- [x] checked list item
- [ ] unchecked list item
  • checked list item
  • unchecked list item

List syntax

List markers typically start at the left margin, but may be indented by up to three spaces.
* this is valid
* this is too
List markers must be followed by one or more spaces or a tab.
To make lists look nice, you can wrap items with hanging indents:
* Lorem ipsum dolor sit amet, consectetuer adipiscing elit.
Aliquam hendrerit mi posuere lectus. Vestibulum enim wisi,
viverra nec, fringilla in, laoreet vitae, risus.
* Donec sit amet nisl. Aliquam semper ipsum sit amet velit.
Suspendisse id sem consectetuer libero luctus adipiscing.
But if you want to be lazy, you don’t have to
If one list item is separated by a blank line, Showdown will wrap all the list items in <p> tags in the HTML output. So this input:
* Bird
* Magic
* Johnson
Results in:
This differs from other markdown implementations such as GFM (github) or commonmark.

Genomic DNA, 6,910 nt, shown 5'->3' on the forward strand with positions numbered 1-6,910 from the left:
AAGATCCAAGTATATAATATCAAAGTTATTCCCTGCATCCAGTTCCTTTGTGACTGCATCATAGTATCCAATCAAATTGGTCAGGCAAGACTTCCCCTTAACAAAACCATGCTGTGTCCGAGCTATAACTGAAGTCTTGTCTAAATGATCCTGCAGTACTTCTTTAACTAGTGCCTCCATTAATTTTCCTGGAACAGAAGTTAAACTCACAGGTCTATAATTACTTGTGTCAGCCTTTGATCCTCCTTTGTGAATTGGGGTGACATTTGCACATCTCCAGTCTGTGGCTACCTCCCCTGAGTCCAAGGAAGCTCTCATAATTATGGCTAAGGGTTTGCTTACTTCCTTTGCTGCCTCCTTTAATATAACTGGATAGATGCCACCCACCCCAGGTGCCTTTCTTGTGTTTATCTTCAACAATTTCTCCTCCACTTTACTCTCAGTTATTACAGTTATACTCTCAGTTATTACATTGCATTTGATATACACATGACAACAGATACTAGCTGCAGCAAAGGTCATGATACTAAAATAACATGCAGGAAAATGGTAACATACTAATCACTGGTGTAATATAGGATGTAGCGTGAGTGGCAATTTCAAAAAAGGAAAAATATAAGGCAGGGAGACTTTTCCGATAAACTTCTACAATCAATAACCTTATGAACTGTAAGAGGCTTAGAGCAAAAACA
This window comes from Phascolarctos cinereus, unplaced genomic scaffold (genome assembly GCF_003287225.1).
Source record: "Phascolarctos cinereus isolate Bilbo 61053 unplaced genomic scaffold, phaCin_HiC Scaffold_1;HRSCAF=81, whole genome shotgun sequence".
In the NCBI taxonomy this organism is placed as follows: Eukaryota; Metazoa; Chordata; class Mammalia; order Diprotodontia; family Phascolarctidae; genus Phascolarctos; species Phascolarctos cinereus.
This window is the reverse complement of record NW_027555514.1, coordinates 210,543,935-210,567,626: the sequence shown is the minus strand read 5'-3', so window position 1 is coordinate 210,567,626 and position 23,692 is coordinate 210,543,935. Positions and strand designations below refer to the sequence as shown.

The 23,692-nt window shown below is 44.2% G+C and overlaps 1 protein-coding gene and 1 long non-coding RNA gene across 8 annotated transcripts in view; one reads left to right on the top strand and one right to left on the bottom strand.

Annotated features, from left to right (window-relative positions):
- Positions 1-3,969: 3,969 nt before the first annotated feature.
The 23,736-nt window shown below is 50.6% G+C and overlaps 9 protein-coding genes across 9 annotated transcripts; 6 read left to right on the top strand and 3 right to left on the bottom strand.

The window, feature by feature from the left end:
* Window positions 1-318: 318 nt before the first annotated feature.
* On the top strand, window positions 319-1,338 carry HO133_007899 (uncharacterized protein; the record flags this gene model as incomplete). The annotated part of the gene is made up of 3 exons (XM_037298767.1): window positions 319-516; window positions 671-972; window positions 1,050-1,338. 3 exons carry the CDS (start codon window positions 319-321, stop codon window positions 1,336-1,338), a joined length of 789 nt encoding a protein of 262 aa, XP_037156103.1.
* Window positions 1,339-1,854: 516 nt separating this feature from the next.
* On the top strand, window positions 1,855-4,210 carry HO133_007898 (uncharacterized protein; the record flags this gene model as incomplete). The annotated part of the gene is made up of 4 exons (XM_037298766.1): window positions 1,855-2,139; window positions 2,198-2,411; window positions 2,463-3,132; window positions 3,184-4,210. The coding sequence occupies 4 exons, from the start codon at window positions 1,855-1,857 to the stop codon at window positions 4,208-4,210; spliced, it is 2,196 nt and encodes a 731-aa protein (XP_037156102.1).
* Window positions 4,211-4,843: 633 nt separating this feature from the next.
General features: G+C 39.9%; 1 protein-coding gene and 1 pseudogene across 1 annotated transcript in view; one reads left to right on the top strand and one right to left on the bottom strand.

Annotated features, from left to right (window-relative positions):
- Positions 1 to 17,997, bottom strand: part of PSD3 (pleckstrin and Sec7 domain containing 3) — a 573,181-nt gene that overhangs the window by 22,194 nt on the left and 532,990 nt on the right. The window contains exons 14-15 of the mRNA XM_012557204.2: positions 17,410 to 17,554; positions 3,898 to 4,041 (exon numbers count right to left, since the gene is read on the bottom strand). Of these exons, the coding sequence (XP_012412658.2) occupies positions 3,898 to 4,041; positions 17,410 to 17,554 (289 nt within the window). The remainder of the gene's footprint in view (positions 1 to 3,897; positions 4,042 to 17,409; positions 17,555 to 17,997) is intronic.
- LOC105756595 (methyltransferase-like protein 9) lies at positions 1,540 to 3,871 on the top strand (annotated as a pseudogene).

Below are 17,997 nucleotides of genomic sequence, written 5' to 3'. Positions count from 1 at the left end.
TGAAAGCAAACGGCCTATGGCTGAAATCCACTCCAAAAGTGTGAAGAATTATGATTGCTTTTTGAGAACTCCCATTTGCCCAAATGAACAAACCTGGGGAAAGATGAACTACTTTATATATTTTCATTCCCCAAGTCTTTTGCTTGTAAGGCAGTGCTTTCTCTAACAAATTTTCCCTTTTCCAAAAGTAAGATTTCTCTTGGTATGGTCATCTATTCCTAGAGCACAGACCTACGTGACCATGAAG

Nested blocks

List items may consist of multiple paragraphs. Each subsequent paragraph in a list item must be indented by either 4 spaces or one tab:
1. This is a list item with two paragraphs. Lorem ipsum dolor
sit amet, consectetuer adipiscing elit. Aliquam hendrerit
mi posuere lectus.
Vestibulum enim wisi, viverra nec, fringilla in, laoreet
vitae, risus. Donec sit amet nisl. Aliquam semper ipsum
sit amet velit.
2. Suspendisse id sem consectetuer libero luctus adipiscing.
This is valid for other block elements such as blockquotes:
* A list item with a blockquote:
> This is a blockquote
> inside a list item.
or event other lists.

Nested lists

You can create nested lists by indenting list items by four spaces.
1. Item 1
1. A corollary to the above item.
2. Yet another point to consider.
2. Item 2
* A corollary that does not need to be ordered.
* This is indented four spaces
* You might want to consider making a new list.
3. Item 3